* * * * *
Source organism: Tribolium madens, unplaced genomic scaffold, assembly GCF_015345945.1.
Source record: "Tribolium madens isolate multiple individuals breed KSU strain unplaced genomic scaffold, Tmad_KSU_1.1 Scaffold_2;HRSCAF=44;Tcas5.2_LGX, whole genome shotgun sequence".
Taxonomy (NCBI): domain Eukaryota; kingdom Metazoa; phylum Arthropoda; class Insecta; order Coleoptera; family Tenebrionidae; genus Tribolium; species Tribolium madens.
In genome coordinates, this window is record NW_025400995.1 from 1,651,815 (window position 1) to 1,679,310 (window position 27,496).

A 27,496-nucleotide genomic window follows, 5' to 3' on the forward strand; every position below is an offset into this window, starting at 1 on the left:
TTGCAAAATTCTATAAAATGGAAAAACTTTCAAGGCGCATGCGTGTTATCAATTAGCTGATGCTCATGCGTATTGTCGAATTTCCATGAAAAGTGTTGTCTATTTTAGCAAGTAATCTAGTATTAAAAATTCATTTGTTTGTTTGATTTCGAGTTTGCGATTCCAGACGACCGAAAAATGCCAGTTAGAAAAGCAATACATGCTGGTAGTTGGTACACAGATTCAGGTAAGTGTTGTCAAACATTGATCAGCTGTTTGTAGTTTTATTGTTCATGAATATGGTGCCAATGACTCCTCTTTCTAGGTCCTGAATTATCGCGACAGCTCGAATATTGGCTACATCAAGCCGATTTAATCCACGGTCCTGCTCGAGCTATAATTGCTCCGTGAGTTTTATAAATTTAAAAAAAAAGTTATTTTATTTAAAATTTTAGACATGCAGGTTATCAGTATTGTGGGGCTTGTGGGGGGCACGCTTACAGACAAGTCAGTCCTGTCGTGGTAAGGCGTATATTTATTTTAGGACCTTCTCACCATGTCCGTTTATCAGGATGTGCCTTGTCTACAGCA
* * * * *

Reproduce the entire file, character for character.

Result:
Source organism: Tribolium madens, unplaced genomic scaffold, assembly GCF_015345945.1.
Source record: "Tribolium madens isolate multiple individuals breed KSU strain unplaced genomic scaffold, Tmad_KSU_1.1 Scaffold_2;HRSCAF=44;Tcas5.2_LGX, whole genome shotgun sequence".
Taxonomy (NCBI): domain Eukaryota; kingdom Metazoa; phylum Arthropoda; class Insecta; order Coleoptera; family Tenebrionidae; genus Tribolium; species Tribolium madens.
In genome coordinates, this window is record NW_025400995.1 from 1,651,815 (window position 1) to 1,679,310 (window position 27,496).

A 27,496-nucleotide genomic window follows, 5' to 3' on the forward strand; every position below is an offset into this window, starting at 1 on the left:
TTGCAAAATTCTATAAAATGGAAAAACTTTCAAGGCGCATGCGTGTTATCAATTAGCTGATGCTCATGCGTATTGTCGAATTTCCATGAAAAGTGTTGTCTATTTTAGCAAGTAATCTAGTATTAAAAATTCATTTGTTTGTTTGATTTCGAGTTTGCGATTCCAGACGACCGAAAAATGCCAGTTAGAAAAGCAATACATGCTGGTAGTTGGTACACAGATTCAGGTAAGTGTTGTCAAACATTGATCAGCTGTTTGTAGTTTTATTGTTCATGAATATGGTGCCAATGACTCCTCTTTCTAGGTCCTGAATTATCGCGACAGCTCGAATATTGGCTACATCAAGCCGATTTAATCCACGGTCCTGCTCGAGCTATAATTGCTCCGTGAGTTTTATAAATTTAAAAAAAAAGTTATTTTATTTAAAATTTTAGACATGCAGGTTATCAGTATTGTGGGGCTTGTGGGGGGCACGCTTACAGACAAGTCAGTCCTGTCGTGGTAAGGCGTATATTTATTTTAGGACCTTCTCACCATGTCCGTTTATCAGGATGTGCCTTGTCTACAGCA